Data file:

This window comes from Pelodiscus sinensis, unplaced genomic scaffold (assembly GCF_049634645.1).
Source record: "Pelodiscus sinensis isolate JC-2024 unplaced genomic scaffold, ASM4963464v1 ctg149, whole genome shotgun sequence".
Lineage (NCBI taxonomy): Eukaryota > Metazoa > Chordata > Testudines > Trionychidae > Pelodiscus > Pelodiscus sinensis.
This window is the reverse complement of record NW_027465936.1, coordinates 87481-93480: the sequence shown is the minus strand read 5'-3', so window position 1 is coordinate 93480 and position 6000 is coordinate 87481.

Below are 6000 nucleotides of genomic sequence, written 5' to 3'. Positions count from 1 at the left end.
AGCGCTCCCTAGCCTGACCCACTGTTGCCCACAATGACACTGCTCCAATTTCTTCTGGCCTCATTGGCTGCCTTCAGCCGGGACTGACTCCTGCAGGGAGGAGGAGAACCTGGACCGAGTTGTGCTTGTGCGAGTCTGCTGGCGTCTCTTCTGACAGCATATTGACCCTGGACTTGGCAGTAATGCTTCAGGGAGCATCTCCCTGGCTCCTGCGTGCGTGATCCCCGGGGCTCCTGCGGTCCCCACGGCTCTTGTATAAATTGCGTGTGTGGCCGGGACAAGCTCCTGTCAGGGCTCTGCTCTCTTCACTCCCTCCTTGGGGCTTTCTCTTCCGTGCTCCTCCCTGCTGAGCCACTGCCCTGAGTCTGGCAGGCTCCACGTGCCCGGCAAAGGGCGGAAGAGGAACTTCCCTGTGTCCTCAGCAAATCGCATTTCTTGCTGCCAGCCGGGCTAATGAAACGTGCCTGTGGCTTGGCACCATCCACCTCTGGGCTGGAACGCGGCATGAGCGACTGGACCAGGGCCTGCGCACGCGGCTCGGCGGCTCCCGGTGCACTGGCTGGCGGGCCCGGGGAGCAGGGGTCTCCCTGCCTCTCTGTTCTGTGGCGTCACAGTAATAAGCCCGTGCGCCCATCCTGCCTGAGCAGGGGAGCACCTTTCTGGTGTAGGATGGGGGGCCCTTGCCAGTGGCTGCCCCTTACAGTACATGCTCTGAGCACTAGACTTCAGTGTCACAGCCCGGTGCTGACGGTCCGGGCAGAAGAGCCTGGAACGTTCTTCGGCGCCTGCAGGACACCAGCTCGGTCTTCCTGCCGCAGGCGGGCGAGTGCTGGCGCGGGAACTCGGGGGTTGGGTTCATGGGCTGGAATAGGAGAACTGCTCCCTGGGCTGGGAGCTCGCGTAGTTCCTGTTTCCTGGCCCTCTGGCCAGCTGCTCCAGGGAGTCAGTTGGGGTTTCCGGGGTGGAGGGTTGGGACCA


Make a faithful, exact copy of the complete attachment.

This window comes from Pelodiscus sinensis, unplaced genomic scaffold (assembly GCF_049634645.1).
Source record: "Pelodiscus sinensis isolate JC-2024 unplaced genomic scaffold, ASM4963464v1 ctg149, whole genome shotgun sequence".
Lineage (NCBI taxonomy): Eukaryota > Metazoa > Chordata > Testudines > Trionychidae > Pelodiscus > Pelodiscus sinensis.
This window is the reverse complement of record NW_027465936.1, coordinates 87481-93480: the sequence shown is the minus strand read 5'-3', so window position 1 is coordinate 93480 and position 6000 is coordinate 87481.

Below are 6000 nucleotides of genomic sequence, written 5' to 3'. Positions count from 1 at the left end.
AGCGCTCCCTAGCCTGACCCACTGTTGCCCACAATGACACTGCTCCAATTTCTTCTGGCCTCATTGGCTGCCTTCAGCCGGGACTGACTCCTGCAGGGAGGAGGAGAACCTGGACCGAGTTGTGCTTGTGCGAGTCTGCTGGCGTCTCTTCTGACAGCATATTGACCCTGGACTTGGCAGTAATGCTTCAGGGAGCATCTCCCTGGCTCCTGCGTGCGTGATCCCCGGGGCTCCTGCGGTCCCCACGGCTCTTGTATAAATTGCGTGTGTGGCCGGGACAAGCTCCTGTCAGGGCTCTGCTCTCTTCACTCCCTCCTTGGGGCTTTCTCTTCCGTGCTCCTCCCTGCTGAGCCACTGCCCTGAGTCTGGCAGGCTCCACGTGCCCGGCAAAGGGCGGAAGAGGAACTTCCCTGTGTCCTCAGCAAATCGCATTTCTTGCTGCCAGCCGGGCTAATGAAACGTGCCTGTGGCTTGGCACCATCCACCTCTGGGCTGGAACGCGGCATGAGCGACTGGACCAGGGCCTGCGCACGCGGCTCGGCGGCTCCCGGTGCACTGGCTGGCGGGCCCGGGGAGCAGGGGTCTCCCTGCCTCTCTGTTCTGTGGCGTCACAGTAATAAGCCCGTGCGCCCATCCTGCCTGAGCAGGGGAGCACCTTTCTGGTGTAGGATGGGGGGCCCTTGCCAGTGGCTGCCCCTTACAGTACATGCTCTGAGCACTAGACTTCAGTGTCACAGCCCGGTGCTGACGGTCCGGGCAGAAGAGCCTGGAACGTTCTTCGGCGCCTGCAGGACACCAGCTCGGTCTTCCTGCCGCAGGCGGGCGAGTGCTGGCGCGGGAACTCGGGGGTTGGGTTCATGGGCTGGAATAGGAGAACTGCTCCCTGGGCTGGGAGCTCGCGTAGTTCCTGTTTCCTGGCCCTCTGGCCAGCTGCTCCAGGGAGTCAGTTGGGGTTTCCGGGGTGGAGGGTTGGGACCA